$defaultAttributes = [ 'datatype' => 'all', 'required' => false, 'cached' => false, 'addressable' => false, ]; This is but a subset of the available attributes, a noflo port can take. • datatype defines the "to be expected" datatype of the dataflow. Currently all datatypes from noflo are implemented • required not implemented yet • cached not implemented yet • addressable decides if a port needs to be either an instance of Port (false) or ArrayPort (true) Defining the datatype is mandatory, since there is a port matching check during graph building, according to this matrix: out\in all bang string bool number int object array date function all x x bang x x string x x x bool x x x number x x x int x x x x object x x x array x x x date x x x function x x x These types are only implicitly checked. There is no data validation during runtime! ### Some words on component design Components should aim to be reusable, to do one thing and do it well. This is why often it is a good idea to split functionality traditionally done in one function to multiple components. For example, counting lines in a text file could happen in the following way: • Filename is sent to a Read File component • Read File reads it and sends the contents onwards to Split String component • Split String splits the contents by newlines, and sends each line separately to a Count component • Count counts the number of packets it received, and sends the total to a Output component • Output displays the number This way the whole logic of the application is in the graph, in how the components are wired together. And each of the components is easily reusable for other purposes. If a component requires configuration, the good approach is to set sensible defaults in the component, and to allow them to be overridden via an input port. This method of configuration allows the settings to be kept in the graph itself, or for example to be read from a file or database, depending on the needs of the application. The components should not depend on a particular global state, either, but instead attempt to keep the input and output ports their sole interface to the external world. There may be some exceptions, like a component that listens for HTTP requests or Redis pub-sub messages, but even in these cases the server, or subscription should be set up by the component itself. ### Ports and events Being a flow-based programming environment, the main action in PhpFlo happens through ports and their connections. There are five events that can be associated with ports: • Attach: there is a connection to the port • Connect: the port has started sending or receiving a data transmission • Data: an individual data packet in a transmission. There might be multiple depending on how a component operates • Disconnect: end of data transmission • Detach: A connection to the port has been removed It depends on the nature of the component how these events may be handled. Most typical components do operations on a whole transmission, meaning that they should wait for the disconnect event on inports before they act, but some components can also act on single data packets coming in. When a port has no connections, meaning that it was initialized without a connection, or a detach event has happened, it should do no operations regarding that port. ## Graph file format In addition to using PhpFlo in embedded mode where you create the FBP graph programmatically (see example), you can also initialize and run graphs defined using a JSON file. The PhpFlo JSON files declare the processes used in the FBP graph, and the connections between them. The file format is shared between PhpFlo and NoFlo, and looks like the following: { "properties": { "name": "Count lines in a file" }, "processes": { "Read File": { "component": "ReadFile" }, "Split by Lines": { "component": "SplitStr" }, ... }, "connections": [ { "data": "README.md", "tgt": { "process": "Read File", "port": "source" } }, { "src": { "process": "Read File", "port": "out" }, "tgt": { "process": "Split by Lines", "port": "in" } }, ... ] } To run a graph file, load it via the PhpFlow API: <?php$network = PhpFlo\Network::loadFile('example.json');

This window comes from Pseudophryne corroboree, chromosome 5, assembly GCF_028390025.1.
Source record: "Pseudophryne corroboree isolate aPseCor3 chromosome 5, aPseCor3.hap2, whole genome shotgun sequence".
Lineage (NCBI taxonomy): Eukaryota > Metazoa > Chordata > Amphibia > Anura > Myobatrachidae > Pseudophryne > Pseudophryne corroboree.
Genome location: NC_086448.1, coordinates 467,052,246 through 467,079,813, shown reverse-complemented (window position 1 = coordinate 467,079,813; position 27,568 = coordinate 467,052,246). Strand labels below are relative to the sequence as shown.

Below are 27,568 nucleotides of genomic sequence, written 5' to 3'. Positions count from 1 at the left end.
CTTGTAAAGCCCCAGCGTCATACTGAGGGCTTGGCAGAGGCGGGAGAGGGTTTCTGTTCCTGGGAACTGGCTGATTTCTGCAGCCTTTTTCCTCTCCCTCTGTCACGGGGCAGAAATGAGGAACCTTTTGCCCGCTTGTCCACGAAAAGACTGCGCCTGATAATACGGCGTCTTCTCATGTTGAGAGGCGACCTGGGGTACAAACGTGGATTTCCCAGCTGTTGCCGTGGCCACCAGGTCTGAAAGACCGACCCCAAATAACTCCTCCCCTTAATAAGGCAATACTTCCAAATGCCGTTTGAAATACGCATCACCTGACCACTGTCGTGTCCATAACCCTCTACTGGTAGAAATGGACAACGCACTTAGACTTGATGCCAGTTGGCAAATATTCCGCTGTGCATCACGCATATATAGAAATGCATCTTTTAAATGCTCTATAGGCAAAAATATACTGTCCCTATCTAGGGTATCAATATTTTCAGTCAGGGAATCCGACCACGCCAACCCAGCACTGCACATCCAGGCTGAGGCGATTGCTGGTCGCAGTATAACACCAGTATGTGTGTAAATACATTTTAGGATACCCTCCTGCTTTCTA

Note that after this the graph is live, meaning that you can add and remove nodes and connections, or send new initial data to it. See example.

## Development

PhpFlo development happens on GitHub. Just fork the main repository, make modifications and send a pull request.

To run the unit tests you need PHPUnit. Run the tests with:

\$ phpunit

PhpFlo has a Continuous Integration environment set up on Travis. Current status is:

### Some ideas

• Use phpDaemon to make the network run asynchronously, Node.js -like